After a couple of days a reasonable distribution of temperature in all parts of the furnace shaft was achieved.

Despite intense efforts, including placing a guiding plate in the blast hole, we never succeeded in reaching the desired crucible temperature. On Tuesday night we tried to place a second bellows alongside the first. The aim was to increase the blast and hence the temperature. With this arrangement it became impossible to reach the blast hole for cleaning. Consequently, bellows number two was taken away after a couple of hours. To be able to increase the blast with only one bellows, it has to be changed to a double action mode. During the last day of operation, we used the blowing machine "Hugin", a newly invented apparatus based on my vacuum cleaner which had a motor rating of 850 W. Again, the goal was to raise the temperature in the crucible. The highest recorded temperature at the bottom of the crucible was 930º C, which was probably the result of a piece of fallen slag coming into contact with the thermocouple. Other measurements taken at the bottom of the crucible indicated that the temperature was between 650º C and 750º C.

During the third day we began to have serious problems with excess slag running down. Since the amount of slag was not in proportion to the iron ore charge we concluded that parts of the furnace wall had loosened and was melting down. An analysis of the plaster that was used for the coating of the shaft walls (25 % clay + 75 % sand) showed a melting temperature of about 1000º C. The calculation was based on the fact that the sand used incorporated 30 - 40 % potassium feldspar (microcline).

Several consecutive hangings in the furnace resulted in delays of up to one hour to clean out the solidified slag. On occasions we were forced to use heavy rock drilling equipment to remove the obstruction.

The fact that the temperature in the crucible never reached the correct level can be explained by the ineffective blast direction. The present construction of the blast hole determines the direction of the air flow, which is upwards, as opposed to the desired direction which is marginally downward. The reason for the upward slant is the slag flowing down the wall of the furnace and solidifying just below the blast hole. Endless efforts to keep this area clean did not result in any improvement. When the furnace was operating at its best efficiency, the airflow into the furnace was horizontal. A suggestion to reconstruct the blast hole, similar to the construction made by Emanuel Swedenborg and Carl Joh. Garney, is given below.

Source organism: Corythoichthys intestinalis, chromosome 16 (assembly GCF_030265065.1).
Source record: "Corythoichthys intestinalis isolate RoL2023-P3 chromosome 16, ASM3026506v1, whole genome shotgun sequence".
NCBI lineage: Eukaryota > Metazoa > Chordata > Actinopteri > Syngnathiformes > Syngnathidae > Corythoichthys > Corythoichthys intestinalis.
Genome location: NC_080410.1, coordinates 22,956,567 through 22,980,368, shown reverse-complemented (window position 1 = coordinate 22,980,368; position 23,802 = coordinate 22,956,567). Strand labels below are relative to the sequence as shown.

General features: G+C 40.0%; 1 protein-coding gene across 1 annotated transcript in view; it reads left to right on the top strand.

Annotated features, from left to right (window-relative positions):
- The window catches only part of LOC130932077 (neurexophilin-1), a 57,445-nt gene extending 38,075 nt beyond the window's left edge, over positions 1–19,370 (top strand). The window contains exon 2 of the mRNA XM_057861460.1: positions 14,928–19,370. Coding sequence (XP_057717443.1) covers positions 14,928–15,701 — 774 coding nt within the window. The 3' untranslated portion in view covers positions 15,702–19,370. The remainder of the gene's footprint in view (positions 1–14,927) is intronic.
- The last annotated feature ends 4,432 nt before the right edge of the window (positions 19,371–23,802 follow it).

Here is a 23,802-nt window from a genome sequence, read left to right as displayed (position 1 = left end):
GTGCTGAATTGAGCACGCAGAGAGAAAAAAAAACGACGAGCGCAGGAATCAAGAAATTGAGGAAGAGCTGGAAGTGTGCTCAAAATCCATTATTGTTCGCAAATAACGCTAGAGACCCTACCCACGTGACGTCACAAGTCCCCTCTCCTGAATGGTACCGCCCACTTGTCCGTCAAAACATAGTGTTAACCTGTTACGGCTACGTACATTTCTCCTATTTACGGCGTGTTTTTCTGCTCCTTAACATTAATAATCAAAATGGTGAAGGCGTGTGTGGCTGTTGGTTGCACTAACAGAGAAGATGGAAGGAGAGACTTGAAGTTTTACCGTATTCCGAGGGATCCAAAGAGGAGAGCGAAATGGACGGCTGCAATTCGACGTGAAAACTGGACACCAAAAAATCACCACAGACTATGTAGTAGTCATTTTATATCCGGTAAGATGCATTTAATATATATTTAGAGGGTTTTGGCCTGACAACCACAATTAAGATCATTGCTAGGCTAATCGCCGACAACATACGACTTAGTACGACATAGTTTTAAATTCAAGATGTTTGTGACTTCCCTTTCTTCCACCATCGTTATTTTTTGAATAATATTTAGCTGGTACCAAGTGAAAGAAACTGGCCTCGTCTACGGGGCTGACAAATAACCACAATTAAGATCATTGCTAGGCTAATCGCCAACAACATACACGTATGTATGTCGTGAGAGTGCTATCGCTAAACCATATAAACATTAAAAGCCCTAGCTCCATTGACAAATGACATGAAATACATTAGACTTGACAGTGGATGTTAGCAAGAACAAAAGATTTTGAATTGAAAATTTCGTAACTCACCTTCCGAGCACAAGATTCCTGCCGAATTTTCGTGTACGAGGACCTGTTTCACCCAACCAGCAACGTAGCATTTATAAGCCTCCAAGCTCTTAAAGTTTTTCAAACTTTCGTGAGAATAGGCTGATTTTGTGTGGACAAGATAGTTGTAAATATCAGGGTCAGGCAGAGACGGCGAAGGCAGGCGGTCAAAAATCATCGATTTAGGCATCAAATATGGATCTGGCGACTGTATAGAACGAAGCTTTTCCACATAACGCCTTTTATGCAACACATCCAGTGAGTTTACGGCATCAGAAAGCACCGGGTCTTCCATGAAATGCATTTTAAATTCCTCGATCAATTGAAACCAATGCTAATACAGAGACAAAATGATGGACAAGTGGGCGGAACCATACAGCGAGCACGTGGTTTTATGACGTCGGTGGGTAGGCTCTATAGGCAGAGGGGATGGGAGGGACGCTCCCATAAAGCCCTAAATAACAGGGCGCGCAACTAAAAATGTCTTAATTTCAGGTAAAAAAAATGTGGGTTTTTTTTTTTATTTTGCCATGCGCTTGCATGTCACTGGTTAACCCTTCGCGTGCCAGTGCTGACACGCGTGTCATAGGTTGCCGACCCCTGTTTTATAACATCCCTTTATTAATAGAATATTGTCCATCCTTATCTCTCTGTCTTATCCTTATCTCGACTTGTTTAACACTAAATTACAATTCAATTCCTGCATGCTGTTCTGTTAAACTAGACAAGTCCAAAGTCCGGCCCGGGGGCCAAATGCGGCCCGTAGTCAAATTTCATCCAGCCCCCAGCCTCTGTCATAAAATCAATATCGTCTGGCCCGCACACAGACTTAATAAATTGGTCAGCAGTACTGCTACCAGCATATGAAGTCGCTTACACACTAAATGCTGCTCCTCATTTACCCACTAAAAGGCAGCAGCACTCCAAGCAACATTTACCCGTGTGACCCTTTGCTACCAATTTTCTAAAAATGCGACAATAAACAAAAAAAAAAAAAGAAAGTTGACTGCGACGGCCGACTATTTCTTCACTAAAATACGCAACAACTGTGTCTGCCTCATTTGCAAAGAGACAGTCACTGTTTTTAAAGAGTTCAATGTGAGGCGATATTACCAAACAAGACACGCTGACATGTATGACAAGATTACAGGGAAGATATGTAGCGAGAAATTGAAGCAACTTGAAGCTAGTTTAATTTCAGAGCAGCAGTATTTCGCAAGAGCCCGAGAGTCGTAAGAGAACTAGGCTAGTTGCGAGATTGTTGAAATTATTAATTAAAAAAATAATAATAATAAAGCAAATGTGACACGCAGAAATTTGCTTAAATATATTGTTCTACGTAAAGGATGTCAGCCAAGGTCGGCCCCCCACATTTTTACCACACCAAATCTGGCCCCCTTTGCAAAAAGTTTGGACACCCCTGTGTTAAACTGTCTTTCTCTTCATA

Almost immediately one suspected there was a "hanging" a little higher in the furnace. To investigate this, a 5 m long steel rod was used as a probe, pushed into the charge from the top of the furnace shaft. This check was inconclusive. However, after blowing down the furnace we could see that a "hanging" had formed on the sloping plane above the crucible. At the side away from the blast hole, was a big "lump" of solidified slag and iron ore. On the sloping plane above the blast hole a large amount of material was seen to be burnt out. This was the reason why the half molten rock fragments had been flowing together with excessive amounts of slag.

The small amount of iron produced consisted of various types. Grey pig iron (4,3 % C), white pig iron (3,8 % C), low carbon iron (< 0.05 % C) and "steel" with a carbon content of 0, 40 % were produced. The pig iron had flowed, down to the bottom of the crucible, and solidified. Other iron was taken higher up before it had oxidised in the oxygen rich blast. {It has been refined.}

If we succeed in controlling the temperature in the crucible I am confidant that this furnace will produce very good pig iron.

Suggestion for the reconstruction of the blast hole.


Present construction.

The furnace before reconstruction.

Altered construction.

The furnace after reconstruction.

Fagersta 96-08-23

Bengt Högrelius

tf masmästare